The daily Nebraskan. ([Lincoln, Neb.) 1901-current, February 04, 1992, Page 2, Image 2

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    ij ^ \ ) ^ Associated Press Nebraskan
2 O. ^ ^ ^ Edited by Roger Price Tuesday, February 4,1992
Construction slows in 1991
Slow-down worst
since 1940s
WASHINGTON — Construction
spending on homes, office buildings
and other projects shrank 9.3 percent
in 1991, the sharpest contraction since
World War II, the government said
•< The severe cutback was concen
trated in the first half of the year and
spending actually picked up in the
past six months, though it was down
again in November and December.
Separately, a survey of 300corpo
rate purchasing executives suggested
that as the year began the rest of the
economy remained sluggish and the
manufacturing sector continued to
The National Association of Pur
chasing Management said Monday
its index of business activity was
unchanged in January al47.4 percent.
A reading of less than 50 percent
suggests manufacturing is declining;
a reading under 44.5 percent would
indicate the overall economy was
The Commerce Department said
residential, non-residential and gov
emmcnt spending on construction
totaled $404.9 billion last year. That
was down from $446.4 billion in 1990
and marked the lowest level since
1985, when $377.4 billion was spent
on apartments, factories and other
private and government buildings.
Last year’s decline also was the
first since the recession year of 1982,
when spending fell 4.0 percent. It was
the steepest since spending plunged
36.6 percent in 1944.
Economist David Berson of the
Federal National Mortgage Associa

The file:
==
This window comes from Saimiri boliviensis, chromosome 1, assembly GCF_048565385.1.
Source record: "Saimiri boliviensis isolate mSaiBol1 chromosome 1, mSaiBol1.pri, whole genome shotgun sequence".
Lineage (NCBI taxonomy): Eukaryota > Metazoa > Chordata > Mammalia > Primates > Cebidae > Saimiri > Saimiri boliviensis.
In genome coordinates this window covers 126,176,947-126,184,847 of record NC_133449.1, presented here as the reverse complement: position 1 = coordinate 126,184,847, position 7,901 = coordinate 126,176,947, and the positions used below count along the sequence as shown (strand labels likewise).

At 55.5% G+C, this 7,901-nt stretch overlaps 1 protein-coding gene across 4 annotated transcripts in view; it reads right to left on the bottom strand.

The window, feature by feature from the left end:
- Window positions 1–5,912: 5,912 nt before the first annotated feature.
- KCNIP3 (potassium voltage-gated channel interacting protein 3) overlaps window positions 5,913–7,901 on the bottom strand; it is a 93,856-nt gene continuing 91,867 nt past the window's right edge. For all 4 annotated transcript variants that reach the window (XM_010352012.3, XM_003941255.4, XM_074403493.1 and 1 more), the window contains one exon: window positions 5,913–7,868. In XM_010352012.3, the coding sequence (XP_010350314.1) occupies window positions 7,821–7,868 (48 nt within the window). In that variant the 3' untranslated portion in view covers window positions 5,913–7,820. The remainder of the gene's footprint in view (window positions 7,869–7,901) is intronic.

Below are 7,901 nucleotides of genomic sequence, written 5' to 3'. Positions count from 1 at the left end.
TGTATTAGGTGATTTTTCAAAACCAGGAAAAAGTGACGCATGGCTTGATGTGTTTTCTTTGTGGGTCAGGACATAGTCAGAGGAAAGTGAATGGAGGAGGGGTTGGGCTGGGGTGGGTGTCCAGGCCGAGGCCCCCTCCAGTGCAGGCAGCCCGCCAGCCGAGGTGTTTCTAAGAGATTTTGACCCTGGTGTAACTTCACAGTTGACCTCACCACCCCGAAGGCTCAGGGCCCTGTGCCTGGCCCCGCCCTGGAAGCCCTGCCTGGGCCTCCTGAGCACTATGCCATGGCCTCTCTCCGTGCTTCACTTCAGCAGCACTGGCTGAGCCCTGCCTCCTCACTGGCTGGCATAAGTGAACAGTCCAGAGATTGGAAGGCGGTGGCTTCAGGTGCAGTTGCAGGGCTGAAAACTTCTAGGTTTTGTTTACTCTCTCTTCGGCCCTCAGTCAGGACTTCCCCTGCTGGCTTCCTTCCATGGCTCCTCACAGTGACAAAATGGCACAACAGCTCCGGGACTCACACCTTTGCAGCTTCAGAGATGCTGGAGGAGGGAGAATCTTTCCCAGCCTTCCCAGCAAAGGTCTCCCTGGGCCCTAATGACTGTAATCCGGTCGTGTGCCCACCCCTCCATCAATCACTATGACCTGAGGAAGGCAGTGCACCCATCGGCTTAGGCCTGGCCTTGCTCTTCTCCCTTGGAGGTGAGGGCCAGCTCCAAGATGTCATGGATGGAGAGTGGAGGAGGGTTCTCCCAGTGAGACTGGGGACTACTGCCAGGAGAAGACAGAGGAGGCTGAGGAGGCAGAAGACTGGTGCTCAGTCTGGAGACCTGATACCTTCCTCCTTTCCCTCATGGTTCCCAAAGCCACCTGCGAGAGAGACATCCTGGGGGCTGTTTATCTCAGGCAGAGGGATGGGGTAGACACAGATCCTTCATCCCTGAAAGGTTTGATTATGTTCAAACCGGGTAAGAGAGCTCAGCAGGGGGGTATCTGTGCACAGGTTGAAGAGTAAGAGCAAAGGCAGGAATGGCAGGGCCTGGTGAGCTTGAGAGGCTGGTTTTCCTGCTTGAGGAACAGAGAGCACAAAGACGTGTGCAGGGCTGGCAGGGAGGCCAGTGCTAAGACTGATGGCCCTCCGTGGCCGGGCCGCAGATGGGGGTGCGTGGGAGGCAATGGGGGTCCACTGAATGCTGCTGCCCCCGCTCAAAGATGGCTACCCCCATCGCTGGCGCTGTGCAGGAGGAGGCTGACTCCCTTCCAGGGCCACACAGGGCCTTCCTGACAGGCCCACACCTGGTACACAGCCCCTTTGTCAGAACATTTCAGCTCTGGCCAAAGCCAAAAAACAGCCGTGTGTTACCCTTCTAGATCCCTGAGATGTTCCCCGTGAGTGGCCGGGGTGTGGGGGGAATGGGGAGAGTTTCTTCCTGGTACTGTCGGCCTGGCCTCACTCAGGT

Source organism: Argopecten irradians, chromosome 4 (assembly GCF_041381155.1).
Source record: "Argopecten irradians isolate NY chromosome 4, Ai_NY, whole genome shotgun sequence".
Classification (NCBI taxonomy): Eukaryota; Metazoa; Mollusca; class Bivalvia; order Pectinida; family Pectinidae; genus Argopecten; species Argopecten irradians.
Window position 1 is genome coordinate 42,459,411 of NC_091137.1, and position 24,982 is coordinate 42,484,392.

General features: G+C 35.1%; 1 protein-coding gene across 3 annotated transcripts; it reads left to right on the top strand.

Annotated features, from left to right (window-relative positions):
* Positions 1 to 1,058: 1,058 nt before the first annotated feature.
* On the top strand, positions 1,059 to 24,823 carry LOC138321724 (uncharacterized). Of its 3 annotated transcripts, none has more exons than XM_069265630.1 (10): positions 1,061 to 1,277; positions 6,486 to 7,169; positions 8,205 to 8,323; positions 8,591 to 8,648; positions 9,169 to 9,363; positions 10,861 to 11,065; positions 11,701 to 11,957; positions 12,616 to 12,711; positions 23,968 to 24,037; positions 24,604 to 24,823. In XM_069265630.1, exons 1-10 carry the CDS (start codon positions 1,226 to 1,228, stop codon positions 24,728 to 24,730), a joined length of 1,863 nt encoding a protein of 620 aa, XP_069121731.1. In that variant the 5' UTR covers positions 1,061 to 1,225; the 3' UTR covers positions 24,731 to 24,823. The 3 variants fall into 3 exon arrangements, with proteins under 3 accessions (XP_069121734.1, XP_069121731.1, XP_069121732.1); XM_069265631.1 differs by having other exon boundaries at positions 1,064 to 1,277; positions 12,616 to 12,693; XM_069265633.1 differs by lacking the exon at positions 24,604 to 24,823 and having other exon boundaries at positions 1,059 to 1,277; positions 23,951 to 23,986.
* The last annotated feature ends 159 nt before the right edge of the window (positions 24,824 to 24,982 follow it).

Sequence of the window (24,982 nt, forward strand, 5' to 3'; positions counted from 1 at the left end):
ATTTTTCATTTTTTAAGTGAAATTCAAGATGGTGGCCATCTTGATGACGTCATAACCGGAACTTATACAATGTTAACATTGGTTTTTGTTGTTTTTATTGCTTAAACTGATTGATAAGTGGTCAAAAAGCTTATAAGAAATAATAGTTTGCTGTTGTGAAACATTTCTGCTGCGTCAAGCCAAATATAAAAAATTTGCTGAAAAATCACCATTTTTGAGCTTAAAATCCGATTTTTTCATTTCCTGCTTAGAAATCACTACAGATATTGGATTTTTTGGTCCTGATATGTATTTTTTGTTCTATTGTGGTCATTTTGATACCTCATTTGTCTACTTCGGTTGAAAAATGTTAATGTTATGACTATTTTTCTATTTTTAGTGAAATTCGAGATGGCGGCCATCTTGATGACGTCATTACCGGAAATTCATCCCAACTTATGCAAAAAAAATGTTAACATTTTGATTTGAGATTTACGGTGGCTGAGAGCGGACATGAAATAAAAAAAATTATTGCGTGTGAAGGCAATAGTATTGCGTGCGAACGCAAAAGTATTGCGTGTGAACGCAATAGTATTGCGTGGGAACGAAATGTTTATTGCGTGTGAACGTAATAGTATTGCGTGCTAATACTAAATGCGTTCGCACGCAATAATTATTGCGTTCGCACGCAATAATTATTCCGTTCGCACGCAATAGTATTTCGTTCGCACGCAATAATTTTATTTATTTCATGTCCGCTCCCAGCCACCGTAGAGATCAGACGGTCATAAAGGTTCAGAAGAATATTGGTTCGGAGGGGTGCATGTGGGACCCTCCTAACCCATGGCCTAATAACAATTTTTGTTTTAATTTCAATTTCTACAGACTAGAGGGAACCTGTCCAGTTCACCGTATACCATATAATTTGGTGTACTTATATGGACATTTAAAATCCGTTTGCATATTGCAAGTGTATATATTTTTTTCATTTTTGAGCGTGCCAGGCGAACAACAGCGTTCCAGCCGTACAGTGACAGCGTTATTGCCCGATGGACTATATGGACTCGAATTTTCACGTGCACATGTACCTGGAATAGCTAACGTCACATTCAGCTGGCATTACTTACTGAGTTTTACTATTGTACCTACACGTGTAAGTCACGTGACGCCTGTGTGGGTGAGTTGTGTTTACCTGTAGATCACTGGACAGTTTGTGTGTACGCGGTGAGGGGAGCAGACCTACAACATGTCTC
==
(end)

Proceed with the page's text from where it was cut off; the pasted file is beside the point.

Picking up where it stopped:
tion said most of the decline occurred
during the first half of the year. Con
struction spending actually picked up
at a 5.7 percent annual rate in the last
six months, he said.
Analysis attributed the collapse
from January through June to the
Persian Gulf War, the recession and a
glut of already-built structures such
as office buildings and shopping
Despite the slack economy and its
effects on revenues, government spend
ing edged up 0.5 percent last year to
$ 109.2 billion, although it slipped 0.3
percent in December.
Billions of dollars, seasonally adjusted
19*01«1 A M J J A S 0 N D
Dec. ’90 Nov. ’91 Dec. *91
|421.3| |408.4| 1407.41
Economic refugees return to Haiti
Editor Jana Pedersen
Managing Editor Kara Walls
Assoc. News Editors Chris Hoptanspargar
Kris Karnopp
Opinion Page Editor Alan Phelps
Wire Editor Roger Price
Copy Desk Editor Wandv Navratll
Sports Editor Nick Hytrek
Assistant Sports Editor Tom Clouse
Arts & Entertain
ment Editor Stacey McKenzie
Diversions Editor Dionne Searcey
Photo Chief Michelle Paulman
Night News Editors Adeana Lettln
John Adklsson
Wendy Mott
Tom Kunz
Art Director Scott Maurer
General Manager Dan Shaft II
Production Manager Katherine Policky
Publications Board
Chairman Bill Vobejda
472- 2588
Professional Adviser Don Walton
473- 7301
FAX NUMBER 472-1761
The Dally Nebraskan(USPS 144-080) is
published by the UNL Publications Board, Ne
braska Union 34, 1400 R St., Lincoln, NE,
Monday through Friday during the academic
year; weekly during summer sessions
Readers are encouraged to submit story
ideas and comments to the Daily Nebraskan
by phoning 472-1763 between 9 a m. and 5